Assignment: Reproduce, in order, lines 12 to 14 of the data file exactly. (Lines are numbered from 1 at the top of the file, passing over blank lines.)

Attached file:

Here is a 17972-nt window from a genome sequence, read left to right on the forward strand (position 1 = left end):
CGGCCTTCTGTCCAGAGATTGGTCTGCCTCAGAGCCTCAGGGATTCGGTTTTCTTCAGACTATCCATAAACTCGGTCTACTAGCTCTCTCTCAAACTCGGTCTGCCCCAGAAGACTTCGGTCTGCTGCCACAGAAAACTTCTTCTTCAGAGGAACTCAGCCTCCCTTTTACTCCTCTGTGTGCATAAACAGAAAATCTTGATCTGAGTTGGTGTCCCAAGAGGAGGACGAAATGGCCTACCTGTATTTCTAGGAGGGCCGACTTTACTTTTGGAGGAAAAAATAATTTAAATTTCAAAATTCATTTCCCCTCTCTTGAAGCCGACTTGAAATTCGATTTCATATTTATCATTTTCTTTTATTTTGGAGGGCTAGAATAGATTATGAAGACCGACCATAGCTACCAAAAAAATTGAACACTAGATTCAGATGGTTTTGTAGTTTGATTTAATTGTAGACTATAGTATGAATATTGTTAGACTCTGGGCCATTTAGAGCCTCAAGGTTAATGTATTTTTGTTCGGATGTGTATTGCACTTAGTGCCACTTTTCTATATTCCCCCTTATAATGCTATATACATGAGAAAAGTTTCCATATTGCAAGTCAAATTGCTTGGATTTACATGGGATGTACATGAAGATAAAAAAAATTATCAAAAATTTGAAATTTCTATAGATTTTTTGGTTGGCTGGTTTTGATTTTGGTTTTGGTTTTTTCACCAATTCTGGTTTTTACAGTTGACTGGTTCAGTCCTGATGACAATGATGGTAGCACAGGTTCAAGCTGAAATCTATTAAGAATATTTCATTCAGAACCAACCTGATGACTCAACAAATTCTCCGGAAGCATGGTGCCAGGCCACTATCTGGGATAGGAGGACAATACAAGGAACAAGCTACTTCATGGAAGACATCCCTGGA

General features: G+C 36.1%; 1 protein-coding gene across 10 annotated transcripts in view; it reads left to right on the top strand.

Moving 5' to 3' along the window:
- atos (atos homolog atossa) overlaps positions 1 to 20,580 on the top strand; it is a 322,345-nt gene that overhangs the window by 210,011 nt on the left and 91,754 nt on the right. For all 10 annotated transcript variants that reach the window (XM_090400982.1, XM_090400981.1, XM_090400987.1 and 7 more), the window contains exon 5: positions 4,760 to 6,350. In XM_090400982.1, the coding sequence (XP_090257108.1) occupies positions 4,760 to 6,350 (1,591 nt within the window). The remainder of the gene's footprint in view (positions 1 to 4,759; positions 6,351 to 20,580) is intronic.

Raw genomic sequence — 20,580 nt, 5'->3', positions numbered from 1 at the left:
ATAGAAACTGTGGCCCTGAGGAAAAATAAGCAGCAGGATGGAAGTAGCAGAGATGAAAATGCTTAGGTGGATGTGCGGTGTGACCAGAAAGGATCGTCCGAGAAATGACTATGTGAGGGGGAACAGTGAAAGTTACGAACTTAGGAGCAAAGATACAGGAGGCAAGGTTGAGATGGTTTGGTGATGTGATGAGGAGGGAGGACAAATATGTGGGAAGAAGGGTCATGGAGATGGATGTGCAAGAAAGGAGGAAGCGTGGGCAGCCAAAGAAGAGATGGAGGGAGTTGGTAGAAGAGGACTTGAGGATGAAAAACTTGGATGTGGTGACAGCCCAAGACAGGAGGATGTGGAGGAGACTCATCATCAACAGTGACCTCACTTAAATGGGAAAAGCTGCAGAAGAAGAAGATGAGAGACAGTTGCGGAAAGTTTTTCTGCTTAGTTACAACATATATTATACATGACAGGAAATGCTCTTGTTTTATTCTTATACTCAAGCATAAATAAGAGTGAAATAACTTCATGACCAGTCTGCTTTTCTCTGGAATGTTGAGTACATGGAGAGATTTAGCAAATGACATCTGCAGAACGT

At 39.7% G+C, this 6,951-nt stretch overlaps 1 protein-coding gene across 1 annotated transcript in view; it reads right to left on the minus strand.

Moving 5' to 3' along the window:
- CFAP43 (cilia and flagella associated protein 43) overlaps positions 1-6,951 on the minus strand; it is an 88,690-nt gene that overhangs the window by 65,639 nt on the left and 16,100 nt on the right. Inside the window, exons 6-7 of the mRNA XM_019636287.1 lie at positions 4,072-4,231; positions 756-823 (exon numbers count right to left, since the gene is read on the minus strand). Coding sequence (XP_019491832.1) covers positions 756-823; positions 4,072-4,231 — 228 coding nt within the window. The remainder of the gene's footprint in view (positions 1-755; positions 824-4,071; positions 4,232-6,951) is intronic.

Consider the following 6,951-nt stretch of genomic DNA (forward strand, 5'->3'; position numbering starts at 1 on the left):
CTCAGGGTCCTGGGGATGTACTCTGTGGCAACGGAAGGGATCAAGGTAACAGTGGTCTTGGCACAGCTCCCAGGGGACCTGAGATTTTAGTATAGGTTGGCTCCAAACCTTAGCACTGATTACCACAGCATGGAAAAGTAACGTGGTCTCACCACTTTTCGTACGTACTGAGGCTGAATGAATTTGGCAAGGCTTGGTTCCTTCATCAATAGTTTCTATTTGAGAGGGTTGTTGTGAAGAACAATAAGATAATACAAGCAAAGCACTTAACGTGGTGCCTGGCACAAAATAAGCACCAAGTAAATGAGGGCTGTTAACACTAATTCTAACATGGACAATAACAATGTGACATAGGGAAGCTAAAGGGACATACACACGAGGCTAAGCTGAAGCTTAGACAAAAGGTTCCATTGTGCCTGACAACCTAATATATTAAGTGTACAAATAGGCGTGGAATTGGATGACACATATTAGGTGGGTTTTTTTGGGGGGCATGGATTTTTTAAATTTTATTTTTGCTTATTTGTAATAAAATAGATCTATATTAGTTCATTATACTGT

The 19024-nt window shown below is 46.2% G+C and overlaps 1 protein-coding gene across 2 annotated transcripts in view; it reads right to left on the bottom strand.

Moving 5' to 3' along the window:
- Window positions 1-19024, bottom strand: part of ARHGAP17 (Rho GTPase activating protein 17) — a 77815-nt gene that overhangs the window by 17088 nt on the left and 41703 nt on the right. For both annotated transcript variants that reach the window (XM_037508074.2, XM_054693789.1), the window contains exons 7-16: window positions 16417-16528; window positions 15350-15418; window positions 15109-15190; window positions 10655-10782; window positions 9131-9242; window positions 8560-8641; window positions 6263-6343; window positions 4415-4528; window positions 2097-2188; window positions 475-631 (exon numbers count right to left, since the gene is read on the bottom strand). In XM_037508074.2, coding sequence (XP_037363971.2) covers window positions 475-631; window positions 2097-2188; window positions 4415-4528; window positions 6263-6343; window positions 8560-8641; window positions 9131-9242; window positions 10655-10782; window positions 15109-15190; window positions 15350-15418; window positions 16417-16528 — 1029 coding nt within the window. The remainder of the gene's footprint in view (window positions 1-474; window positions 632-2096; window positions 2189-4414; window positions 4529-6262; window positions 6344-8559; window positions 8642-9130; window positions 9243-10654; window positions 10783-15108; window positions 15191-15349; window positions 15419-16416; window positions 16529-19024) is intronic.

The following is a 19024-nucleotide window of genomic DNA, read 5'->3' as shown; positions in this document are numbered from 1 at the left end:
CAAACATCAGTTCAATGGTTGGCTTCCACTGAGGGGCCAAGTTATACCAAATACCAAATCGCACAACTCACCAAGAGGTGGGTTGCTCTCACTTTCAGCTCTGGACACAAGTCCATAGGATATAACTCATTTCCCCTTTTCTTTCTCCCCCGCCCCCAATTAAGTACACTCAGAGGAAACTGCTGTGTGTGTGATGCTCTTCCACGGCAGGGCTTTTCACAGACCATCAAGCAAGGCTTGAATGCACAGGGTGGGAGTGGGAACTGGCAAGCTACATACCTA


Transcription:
CTCAGGGTCCTGGGGATGTACTCTGTGGCAACGGAAGGGATCAAGGTAACAGTGGTCTTGGCACAGCTCCCAGGGGACCTGAGATTTTAGTATAGGTTGGCTCCAAACCTTAGCACTGATTACCACAGCATGGAAAAGTAACGTGGTCTCACCACTTTTCGTACGTACTGAGGCTGAATGAATTTGGCAAGGCTTGGTTCCTTCATCAATAGTTTCTATTTGAGAGGGTTGTTGTGAAGAACAATAAGATAATACAAGCAAAGCACTTAACGTGGTGCCTGGCACAAAATAAGCACCAAGTAAATGAGGGCTGTTAACACTAATTCTAACATGGACAATAACAATGTGACATAGGGAAGCTAAAGGGACATACACACGAGGCTAAGCTGAAGCTTAGACAAAAGGTTCCATTGTGCCTGACAACCTAATATATTAAGTGTACAAATAGGCGTGGAATTGGATGACACATATTAGGTGGGTTTTTTTGGGGGGCATGGATTTTTTAAATTTTATTTTTGCTTATTTGTAATAAAATAGATCTATATTAGTTCATTATACTGT

The 19024-nt window shown below is 46.2% G+C and overlaps 1 protein-coding gene across 2 annotated transcripts in view; it reads right to left on the bottom strand.

Moving 5' to 3' along the window: